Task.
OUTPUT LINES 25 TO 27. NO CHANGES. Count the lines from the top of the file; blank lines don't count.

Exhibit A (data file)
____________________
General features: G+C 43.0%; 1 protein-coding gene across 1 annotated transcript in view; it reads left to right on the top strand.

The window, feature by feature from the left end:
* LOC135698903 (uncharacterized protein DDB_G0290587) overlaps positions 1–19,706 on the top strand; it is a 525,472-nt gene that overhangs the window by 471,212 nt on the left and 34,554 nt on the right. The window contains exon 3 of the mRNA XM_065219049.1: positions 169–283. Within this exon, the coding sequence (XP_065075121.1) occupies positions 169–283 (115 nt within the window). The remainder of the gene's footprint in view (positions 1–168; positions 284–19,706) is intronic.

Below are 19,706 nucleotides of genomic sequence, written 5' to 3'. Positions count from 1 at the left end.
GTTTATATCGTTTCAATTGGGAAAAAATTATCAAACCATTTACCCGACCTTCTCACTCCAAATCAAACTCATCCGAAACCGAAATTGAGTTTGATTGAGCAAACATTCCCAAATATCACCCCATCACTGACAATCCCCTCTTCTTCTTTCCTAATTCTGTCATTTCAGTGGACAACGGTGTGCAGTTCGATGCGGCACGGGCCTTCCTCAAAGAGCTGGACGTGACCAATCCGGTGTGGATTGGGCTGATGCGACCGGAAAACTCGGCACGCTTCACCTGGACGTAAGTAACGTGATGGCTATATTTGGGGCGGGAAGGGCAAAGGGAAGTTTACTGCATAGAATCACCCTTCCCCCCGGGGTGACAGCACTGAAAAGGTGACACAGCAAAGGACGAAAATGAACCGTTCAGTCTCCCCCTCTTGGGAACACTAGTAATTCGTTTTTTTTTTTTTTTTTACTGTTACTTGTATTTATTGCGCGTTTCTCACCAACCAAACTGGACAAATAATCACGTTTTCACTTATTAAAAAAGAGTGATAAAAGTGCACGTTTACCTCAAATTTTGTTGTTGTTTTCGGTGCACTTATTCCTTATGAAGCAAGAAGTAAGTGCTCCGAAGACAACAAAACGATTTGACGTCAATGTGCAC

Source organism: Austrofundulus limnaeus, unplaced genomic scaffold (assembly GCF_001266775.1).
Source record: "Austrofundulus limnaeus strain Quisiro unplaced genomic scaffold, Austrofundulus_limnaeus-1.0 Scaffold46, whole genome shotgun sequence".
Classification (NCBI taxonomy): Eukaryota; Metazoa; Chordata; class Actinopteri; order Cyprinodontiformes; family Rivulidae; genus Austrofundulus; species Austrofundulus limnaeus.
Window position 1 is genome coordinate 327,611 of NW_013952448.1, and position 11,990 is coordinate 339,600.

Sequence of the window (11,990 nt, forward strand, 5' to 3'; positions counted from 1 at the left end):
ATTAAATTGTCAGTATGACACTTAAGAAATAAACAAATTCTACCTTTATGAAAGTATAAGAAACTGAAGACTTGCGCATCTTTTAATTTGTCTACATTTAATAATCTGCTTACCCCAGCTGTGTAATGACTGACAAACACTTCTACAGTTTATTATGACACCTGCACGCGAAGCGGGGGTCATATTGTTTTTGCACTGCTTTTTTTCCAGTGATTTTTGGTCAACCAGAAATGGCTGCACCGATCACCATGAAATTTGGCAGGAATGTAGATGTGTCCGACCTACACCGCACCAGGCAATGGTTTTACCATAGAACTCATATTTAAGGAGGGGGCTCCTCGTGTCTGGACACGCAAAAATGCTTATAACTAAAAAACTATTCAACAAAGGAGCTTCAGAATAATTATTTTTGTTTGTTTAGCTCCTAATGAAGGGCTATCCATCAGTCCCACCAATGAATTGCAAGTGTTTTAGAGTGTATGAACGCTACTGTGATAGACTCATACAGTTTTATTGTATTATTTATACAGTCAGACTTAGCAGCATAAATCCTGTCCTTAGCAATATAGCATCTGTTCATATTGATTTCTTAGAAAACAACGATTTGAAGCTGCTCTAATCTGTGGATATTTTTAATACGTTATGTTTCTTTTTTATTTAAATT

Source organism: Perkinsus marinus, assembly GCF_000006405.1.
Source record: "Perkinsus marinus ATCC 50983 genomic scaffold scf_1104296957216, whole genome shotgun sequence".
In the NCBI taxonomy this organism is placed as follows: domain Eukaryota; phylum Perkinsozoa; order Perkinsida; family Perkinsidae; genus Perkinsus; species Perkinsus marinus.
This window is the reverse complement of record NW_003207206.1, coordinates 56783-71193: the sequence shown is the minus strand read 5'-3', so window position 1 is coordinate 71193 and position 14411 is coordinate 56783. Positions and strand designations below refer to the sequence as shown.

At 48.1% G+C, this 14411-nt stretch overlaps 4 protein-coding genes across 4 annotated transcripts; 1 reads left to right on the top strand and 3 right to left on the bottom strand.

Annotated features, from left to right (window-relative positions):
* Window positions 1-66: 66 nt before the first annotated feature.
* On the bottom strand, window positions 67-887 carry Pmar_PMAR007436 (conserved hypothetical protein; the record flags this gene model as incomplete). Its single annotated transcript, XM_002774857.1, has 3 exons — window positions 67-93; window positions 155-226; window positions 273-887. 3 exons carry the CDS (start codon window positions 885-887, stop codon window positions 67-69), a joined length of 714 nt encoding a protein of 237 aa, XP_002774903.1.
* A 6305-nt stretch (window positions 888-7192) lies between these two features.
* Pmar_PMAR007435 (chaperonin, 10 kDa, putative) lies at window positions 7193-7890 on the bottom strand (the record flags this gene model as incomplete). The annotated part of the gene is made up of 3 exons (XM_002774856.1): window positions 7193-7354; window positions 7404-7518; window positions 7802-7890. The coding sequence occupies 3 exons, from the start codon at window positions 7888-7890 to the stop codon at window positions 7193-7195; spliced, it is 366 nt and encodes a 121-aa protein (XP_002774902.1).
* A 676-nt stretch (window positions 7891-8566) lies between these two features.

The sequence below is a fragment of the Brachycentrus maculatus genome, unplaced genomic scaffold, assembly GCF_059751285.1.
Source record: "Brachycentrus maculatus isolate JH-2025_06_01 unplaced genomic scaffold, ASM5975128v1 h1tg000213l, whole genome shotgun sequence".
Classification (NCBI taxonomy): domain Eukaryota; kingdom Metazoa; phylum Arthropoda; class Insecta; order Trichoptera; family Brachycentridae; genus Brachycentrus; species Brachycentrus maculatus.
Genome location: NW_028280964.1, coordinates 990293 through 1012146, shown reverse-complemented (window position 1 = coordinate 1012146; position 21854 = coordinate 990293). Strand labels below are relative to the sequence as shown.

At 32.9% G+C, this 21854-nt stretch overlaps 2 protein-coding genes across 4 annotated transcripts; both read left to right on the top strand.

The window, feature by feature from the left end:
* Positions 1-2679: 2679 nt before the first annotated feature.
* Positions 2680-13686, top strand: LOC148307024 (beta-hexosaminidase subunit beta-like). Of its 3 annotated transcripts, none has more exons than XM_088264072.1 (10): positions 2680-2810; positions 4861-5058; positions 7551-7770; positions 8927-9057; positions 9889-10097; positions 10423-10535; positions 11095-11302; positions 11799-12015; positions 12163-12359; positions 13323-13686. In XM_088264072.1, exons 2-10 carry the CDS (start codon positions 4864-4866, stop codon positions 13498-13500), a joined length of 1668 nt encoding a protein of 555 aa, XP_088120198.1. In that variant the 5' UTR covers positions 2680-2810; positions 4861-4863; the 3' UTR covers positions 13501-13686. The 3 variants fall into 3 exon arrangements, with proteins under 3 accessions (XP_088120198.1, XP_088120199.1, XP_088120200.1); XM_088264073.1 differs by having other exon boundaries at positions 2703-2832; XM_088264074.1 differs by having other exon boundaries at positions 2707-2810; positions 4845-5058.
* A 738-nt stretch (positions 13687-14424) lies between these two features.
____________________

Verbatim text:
Classification (NCBI taxonomy): domain Eukaryota; kingdom Metazoa; phylum Arthropoda; class Insecta; order Trichoptera; family Brachycentridae; genus Brachycentrus; species Brachycentrus maculatus.
Genome location: NW_028280964.1, coordinates 990293 through 1012146, shown reverse-complemented (window position 1 = coordinate 1012146; position 21854 = coordinate 990293). Strand labels below are relative to the sequence as shown.

At 32.9% G+C, this 21854-nt stretch overlaps 2 protein-coding genes across 4 annotated transcripts; both read left to right on the top strand.